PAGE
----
Voice over artists are paid for emphasizing certain words. But how do you emphasize the word “death”? Well, have a look and find out in this video.
As a voiceover, you get paid to emphasise certain words, not too often and not too much. But what if the word is the word ‘death’? Let’s work with the following example. This man is dead. Not this man, this man… How do you pronounce the word ‘dead’?
There’s a rule in the voiceover world to only emphasise one word per sentence. So, in this case, that word should be the word ‘dead’, right? Okay, but what intention are you going to put into that word? What feeling? Let’s replace the word ‘dead’ with something else. This man is celebrating. The word celebrating gives you a lot of nice associations and as a voiceover, you can put those associations into that word. Balloons. Presents. Happiness. A day filled with joy. And all these things will make you say a sentence like, “This man is celebrating.” Ah… How nice… Alright, but the man isn’t celebrating, he’s dead. What associations do you have now? Umm, what feelings are you going to put into it? First thing you will probably think of is sadness and heavy emotions, but that would make it sound like, “This man is… dead.” A bit too much, isn’t it? There are words that already evoke so much emotions in the mind of a listener that you don’t have to emphasise them as voiceover.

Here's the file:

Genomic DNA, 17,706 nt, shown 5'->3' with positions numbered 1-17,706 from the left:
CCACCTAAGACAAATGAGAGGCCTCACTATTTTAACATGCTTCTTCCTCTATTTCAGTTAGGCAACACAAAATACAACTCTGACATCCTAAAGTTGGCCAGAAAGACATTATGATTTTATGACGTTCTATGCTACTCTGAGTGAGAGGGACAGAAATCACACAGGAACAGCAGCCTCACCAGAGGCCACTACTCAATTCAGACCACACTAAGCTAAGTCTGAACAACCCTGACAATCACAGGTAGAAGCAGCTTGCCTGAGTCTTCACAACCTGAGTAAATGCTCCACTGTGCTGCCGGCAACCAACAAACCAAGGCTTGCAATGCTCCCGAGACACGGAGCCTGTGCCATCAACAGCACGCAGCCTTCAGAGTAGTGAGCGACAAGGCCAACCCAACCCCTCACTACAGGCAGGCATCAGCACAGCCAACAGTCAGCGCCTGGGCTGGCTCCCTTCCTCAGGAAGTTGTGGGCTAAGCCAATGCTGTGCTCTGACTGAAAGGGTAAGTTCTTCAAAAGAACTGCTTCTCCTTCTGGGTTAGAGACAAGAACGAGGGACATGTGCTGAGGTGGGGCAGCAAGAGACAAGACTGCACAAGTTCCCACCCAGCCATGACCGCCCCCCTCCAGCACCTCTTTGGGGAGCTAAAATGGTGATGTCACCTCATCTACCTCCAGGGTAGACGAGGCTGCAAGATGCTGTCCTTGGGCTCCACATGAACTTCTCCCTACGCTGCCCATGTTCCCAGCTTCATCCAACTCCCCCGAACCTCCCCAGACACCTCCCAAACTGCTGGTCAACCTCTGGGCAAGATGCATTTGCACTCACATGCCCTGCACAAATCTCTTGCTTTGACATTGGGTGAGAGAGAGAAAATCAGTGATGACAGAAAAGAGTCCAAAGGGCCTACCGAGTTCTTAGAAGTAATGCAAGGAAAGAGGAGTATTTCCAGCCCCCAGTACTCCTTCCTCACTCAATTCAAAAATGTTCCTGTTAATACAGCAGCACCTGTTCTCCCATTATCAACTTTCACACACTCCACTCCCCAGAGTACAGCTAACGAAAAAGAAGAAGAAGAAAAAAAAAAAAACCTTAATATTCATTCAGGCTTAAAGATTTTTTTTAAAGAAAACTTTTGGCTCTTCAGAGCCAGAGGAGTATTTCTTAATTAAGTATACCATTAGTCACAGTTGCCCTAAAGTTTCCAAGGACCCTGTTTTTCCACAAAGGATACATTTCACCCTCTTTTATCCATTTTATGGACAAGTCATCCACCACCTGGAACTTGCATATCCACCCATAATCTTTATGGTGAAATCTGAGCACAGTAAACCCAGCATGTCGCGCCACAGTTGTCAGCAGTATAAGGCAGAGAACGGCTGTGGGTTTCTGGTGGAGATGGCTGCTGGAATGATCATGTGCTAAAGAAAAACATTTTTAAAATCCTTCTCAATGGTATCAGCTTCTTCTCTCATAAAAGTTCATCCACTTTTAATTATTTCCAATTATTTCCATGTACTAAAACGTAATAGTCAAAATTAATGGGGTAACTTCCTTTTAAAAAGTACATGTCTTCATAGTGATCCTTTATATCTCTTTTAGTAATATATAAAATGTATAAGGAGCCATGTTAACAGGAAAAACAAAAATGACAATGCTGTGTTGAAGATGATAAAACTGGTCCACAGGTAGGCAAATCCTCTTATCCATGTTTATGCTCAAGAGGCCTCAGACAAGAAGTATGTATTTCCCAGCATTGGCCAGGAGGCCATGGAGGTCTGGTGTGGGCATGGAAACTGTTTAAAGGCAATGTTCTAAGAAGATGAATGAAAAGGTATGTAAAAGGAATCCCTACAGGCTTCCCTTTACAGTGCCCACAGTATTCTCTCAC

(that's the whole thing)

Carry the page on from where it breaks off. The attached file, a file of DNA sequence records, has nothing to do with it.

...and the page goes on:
In the heads of your audience, those emotions will happen naturally. And this is also the case for different words. Let’s take for example brand names. Imagine you have a script with brand name Vector Plastics, repeating 5 times over in the script. How do you handle that? Do you emphasise the name every time, because it’s the paying customer? No, you just emphasise it once, and leave out he emphasis on the rest of them. Even better, what if that video is made for employees only? It might happen that the person watching it already works there for 20 years.
If the person gets Vector Plastics emphasised in a way that it’s being introduced to him, he’s probably going to think, “Dude, I’ve already worked here for 20 years…” And there you have it, it’s just like in real life. Rules are there to be broken. And at the moment, the trend is to speak as natural as possible. This automatically means that single words are being less emphasised nowadays and the focus lies more on a line, on a paragraph or sometimes, on the complete story.
Because if you do emphasise on words too often or you don’t think about what certain words evoke in your listeners mind, then emphasising them will be the death of a good voiceover. The death.